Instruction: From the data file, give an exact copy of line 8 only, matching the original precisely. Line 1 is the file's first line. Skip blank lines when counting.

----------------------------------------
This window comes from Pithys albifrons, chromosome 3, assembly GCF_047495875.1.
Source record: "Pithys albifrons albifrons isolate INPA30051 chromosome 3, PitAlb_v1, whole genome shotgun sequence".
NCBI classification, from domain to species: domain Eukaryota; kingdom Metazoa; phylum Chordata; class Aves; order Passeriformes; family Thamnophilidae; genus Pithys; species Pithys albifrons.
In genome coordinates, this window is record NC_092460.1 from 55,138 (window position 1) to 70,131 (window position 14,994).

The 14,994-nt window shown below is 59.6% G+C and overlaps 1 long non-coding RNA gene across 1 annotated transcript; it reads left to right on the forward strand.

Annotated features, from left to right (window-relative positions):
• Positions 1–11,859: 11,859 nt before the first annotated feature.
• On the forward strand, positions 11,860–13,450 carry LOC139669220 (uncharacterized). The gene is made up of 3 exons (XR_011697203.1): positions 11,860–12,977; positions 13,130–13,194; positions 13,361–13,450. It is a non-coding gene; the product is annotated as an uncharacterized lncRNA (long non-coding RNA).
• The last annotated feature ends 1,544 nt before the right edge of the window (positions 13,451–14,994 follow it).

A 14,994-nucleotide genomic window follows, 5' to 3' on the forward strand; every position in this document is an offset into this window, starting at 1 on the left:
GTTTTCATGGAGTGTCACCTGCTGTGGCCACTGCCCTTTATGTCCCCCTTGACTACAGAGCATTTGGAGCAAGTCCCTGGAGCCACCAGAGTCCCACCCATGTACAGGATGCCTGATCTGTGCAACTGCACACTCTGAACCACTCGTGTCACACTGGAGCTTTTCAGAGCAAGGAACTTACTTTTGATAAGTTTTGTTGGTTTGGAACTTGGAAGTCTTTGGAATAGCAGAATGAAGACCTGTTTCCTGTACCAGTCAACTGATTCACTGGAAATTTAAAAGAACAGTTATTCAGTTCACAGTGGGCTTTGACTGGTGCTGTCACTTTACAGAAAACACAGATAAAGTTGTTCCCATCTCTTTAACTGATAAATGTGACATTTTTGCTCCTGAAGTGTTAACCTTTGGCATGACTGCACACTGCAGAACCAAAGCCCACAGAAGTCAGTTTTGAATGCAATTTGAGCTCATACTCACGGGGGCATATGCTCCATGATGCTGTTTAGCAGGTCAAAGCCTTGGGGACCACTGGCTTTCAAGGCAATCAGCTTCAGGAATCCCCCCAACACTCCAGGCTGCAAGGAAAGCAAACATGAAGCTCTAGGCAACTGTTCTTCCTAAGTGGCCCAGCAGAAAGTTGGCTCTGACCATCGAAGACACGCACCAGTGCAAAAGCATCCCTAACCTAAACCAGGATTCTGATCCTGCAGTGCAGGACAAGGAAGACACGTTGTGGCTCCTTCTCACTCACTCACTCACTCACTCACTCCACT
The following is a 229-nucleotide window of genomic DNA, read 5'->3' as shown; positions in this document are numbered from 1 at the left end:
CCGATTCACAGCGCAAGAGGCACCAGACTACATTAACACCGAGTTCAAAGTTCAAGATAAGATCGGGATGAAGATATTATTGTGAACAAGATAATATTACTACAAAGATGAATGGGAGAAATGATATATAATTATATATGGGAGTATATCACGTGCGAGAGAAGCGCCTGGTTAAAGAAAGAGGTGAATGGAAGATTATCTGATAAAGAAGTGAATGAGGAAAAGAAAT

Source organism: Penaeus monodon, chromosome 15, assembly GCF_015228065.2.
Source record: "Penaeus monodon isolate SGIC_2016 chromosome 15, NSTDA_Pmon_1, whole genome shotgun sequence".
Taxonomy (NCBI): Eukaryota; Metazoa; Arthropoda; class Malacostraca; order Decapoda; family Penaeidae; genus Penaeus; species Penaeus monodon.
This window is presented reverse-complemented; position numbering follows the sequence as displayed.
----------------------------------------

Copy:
• On the forward strand, positions 11,860–13,450 carry LOC139669220 (uncharacterized). The gene is made up of 3 exons (XR_011697203.1): positions 11,860–12,977; positions 13,130–13,194; positions 13,361–13,450. It is a non-coding gene; the product is annotated as an uncharacterized lncRNA (long non-coding RNA).